This uses our Twoway Bridge between Language and Logic to provide a robust, broad-coverage mapping between natural language strings and abstract Knowledge

    34. The Grammar / Logic Divide « CHAT — Collaborative For Humanities, Art, An
    But if grammar differs from Logic because of motive — desire for a win state — and game rules, can t code come close to natural language?
    A blog about collaboration in interdisciplinary digital research projects, focusing especially upon exchanges between humanists and visual artists Previous Post inform 7, a natual language programming language
    The Grammar / Logic Divide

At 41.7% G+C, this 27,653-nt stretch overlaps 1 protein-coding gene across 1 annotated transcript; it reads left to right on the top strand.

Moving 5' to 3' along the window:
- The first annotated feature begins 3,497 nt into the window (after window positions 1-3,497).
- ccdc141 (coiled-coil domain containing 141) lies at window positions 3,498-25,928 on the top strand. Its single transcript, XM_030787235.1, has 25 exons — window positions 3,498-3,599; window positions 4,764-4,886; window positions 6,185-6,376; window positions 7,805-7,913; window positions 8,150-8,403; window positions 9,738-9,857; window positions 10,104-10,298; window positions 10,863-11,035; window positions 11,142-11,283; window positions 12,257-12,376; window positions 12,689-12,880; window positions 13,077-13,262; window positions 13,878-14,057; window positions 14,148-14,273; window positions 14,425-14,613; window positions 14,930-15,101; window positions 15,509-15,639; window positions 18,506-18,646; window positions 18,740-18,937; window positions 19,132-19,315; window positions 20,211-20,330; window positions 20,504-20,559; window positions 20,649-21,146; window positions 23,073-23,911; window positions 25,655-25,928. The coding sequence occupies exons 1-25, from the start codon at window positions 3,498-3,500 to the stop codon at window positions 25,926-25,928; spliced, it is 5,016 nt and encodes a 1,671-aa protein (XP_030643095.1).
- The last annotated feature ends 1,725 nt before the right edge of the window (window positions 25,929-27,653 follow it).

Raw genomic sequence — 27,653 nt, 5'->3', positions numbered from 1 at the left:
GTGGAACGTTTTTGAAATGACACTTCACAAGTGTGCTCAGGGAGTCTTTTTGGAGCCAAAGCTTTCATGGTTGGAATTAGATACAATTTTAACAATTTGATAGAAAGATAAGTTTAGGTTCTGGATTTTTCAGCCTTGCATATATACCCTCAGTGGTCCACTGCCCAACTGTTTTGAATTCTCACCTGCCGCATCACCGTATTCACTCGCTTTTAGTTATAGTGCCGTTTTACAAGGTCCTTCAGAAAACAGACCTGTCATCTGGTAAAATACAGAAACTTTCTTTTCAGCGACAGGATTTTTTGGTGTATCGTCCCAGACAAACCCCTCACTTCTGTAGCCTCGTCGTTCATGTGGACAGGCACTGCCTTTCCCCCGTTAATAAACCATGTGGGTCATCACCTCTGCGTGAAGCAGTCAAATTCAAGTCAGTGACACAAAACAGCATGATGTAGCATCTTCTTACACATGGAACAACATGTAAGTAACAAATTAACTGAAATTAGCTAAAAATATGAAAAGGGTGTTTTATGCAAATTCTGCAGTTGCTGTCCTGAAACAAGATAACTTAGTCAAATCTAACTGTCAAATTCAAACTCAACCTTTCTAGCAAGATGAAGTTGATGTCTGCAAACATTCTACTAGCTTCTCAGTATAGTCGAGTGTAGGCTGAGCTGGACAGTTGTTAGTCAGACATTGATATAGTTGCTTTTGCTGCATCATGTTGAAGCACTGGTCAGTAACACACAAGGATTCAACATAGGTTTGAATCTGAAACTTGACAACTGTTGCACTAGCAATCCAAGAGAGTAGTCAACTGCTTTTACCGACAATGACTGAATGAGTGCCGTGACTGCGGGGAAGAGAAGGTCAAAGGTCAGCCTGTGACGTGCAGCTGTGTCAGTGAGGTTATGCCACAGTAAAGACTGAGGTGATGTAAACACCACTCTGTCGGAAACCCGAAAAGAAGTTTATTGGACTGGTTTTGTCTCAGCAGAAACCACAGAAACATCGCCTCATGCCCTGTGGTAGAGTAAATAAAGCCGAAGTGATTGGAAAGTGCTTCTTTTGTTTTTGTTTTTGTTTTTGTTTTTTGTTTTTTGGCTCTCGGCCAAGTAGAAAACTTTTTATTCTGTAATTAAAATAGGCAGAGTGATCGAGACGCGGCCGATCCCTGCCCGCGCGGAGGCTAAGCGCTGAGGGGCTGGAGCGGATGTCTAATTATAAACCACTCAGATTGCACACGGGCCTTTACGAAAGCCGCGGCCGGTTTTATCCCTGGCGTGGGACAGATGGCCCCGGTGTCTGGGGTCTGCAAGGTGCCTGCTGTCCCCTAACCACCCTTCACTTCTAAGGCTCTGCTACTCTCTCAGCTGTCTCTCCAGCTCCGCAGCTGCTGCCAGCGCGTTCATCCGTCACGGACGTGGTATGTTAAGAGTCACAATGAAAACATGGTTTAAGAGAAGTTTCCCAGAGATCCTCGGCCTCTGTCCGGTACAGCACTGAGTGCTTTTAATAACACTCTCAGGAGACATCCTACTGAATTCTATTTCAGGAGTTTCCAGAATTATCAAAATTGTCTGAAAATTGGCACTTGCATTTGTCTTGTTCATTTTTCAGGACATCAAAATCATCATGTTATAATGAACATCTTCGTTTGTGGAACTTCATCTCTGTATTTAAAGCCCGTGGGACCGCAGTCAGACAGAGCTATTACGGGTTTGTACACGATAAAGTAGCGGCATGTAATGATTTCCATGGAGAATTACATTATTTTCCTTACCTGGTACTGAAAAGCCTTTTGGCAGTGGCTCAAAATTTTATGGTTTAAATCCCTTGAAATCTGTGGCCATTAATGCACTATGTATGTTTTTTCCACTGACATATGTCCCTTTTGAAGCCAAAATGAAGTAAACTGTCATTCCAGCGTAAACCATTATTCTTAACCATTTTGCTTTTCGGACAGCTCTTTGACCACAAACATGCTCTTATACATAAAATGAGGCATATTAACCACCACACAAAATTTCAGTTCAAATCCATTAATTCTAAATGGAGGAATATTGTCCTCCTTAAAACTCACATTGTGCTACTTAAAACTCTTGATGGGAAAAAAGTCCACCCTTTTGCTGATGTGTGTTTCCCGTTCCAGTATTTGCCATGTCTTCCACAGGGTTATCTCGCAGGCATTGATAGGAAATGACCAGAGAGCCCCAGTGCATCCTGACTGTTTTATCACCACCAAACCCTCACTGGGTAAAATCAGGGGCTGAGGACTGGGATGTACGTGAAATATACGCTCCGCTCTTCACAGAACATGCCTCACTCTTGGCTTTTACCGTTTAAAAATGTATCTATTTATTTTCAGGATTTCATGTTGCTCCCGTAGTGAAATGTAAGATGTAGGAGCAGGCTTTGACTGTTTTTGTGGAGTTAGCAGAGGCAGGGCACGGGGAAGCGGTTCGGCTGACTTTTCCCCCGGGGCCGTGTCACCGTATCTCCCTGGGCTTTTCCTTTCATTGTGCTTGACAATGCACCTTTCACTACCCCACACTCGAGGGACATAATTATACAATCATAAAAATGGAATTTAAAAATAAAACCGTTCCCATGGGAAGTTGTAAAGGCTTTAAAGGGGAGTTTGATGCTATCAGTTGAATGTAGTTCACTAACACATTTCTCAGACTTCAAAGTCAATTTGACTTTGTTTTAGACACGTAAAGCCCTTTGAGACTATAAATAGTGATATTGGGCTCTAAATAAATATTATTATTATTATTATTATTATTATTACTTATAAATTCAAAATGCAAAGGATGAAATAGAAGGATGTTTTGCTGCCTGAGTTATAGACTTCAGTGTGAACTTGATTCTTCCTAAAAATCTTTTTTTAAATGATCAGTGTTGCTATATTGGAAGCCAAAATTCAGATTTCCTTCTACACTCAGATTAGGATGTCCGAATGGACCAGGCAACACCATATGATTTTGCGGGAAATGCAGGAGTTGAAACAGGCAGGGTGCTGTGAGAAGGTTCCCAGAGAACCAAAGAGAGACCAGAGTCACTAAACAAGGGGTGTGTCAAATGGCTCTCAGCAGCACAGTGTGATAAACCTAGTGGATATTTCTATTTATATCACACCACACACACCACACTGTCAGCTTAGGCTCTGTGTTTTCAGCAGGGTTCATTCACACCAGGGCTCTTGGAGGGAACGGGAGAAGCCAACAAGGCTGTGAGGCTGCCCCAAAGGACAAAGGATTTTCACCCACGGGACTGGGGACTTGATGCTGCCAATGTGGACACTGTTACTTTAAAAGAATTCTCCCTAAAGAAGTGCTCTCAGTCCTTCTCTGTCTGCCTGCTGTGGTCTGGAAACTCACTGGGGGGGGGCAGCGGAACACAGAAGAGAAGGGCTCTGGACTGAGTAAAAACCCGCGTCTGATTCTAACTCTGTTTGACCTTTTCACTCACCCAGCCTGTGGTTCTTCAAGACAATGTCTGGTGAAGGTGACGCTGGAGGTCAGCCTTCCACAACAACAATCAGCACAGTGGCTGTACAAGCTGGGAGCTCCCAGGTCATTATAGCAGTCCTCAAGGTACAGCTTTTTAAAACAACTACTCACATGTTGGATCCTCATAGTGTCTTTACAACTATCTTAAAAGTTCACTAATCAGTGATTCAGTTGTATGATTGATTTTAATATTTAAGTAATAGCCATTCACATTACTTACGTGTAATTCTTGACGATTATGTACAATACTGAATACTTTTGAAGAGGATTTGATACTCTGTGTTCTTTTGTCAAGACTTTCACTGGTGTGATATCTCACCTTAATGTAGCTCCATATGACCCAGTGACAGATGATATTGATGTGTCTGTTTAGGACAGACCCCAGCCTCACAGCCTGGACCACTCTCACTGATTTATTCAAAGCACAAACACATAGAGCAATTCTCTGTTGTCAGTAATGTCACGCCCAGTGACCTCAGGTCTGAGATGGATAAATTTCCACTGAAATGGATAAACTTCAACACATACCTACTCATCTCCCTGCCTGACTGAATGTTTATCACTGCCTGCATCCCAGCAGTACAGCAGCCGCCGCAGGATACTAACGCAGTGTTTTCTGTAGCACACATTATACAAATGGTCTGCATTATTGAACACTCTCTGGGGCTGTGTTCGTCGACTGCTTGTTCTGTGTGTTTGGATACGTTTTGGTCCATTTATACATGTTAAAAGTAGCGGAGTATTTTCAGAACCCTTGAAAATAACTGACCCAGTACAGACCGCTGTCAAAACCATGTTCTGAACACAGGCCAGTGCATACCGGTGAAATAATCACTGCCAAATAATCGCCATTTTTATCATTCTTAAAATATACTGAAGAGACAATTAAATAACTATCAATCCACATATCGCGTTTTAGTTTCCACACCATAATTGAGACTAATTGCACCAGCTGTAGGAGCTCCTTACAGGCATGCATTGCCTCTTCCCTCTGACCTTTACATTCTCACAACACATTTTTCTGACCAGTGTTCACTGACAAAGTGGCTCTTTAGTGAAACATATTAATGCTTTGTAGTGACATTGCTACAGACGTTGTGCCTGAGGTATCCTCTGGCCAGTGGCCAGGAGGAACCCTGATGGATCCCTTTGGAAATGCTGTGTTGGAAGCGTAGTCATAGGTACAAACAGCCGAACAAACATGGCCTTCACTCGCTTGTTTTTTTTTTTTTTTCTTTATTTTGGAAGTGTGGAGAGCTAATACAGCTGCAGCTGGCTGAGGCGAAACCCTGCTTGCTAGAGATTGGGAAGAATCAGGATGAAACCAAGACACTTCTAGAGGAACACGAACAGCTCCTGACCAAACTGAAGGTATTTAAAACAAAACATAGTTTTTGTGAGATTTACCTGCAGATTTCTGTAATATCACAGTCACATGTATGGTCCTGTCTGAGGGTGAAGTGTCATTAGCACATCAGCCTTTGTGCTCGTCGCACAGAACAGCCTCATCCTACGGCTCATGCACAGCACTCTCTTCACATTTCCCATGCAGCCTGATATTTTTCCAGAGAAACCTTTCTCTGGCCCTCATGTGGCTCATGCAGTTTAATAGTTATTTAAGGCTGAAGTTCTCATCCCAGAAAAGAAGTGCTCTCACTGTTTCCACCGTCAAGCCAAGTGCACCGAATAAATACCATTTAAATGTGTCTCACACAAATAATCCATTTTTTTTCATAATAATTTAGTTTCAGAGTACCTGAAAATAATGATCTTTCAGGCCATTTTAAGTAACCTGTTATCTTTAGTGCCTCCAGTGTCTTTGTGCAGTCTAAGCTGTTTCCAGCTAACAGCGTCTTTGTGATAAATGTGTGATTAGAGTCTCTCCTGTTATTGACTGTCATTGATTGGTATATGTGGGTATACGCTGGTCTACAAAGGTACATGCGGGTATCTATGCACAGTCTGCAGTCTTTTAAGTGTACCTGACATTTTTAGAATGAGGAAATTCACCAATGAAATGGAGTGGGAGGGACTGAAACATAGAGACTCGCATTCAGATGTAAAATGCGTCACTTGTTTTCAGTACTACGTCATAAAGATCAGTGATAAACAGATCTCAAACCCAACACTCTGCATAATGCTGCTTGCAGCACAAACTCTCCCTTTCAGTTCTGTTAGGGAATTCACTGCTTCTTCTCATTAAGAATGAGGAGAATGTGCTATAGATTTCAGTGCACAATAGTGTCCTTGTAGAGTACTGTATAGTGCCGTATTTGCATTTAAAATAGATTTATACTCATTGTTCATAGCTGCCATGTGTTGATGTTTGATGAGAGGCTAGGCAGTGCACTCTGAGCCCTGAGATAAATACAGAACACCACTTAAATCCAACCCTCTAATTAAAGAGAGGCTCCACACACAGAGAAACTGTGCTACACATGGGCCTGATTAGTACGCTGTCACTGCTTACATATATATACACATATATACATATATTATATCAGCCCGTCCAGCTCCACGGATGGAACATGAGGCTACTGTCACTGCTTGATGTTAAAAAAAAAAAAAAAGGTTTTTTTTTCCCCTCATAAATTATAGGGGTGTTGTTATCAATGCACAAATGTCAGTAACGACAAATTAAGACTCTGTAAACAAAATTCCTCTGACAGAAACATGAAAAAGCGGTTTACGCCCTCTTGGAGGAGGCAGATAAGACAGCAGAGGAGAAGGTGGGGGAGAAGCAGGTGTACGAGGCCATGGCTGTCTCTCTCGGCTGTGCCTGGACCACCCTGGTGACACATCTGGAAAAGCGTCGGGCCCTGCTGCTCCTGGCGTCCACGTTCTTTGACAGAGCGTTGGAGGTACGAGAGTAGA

I want to think more superficially than Ira about the relationship between code and natural language, so here is another set of undisciplined leaps (soon to be disciplined, as I slog through ed. by Benthem and Ter Meulen). Casey Reas iterates the standard line about the difference between code and natural language: Machine languages are very different from human languages: They are terse, have strict syntactial rules, and small vocabularies. In contrast, our languages are verbose, ambiguous, and contain huge vocabularies. ("The Language of Computers," in Creative Code , Maeda). My own experience in both programming and writing is that, when you are first learning to write them, programs approach natural language in ambiguity and verbosity. And the same is true of natural language: the more skilled you get, the more you can reduce verbosity and control ambiguity. Well, you might say, if a person is an unskilled programmer, the program doesn't work. And natural language DOES? I remember when I first read an essay by M. H. Abrams attacking J. Hillis Miller: it was written when deconstruction first came on the scene. Abrams countered Derrida and Miller with "language works!" I remember thinking to myself, that doesn't really match my daily experience. It works sometimes a lot better than others — and that's just at the level of passing information — never mind sincerity, authenticity, effectivity.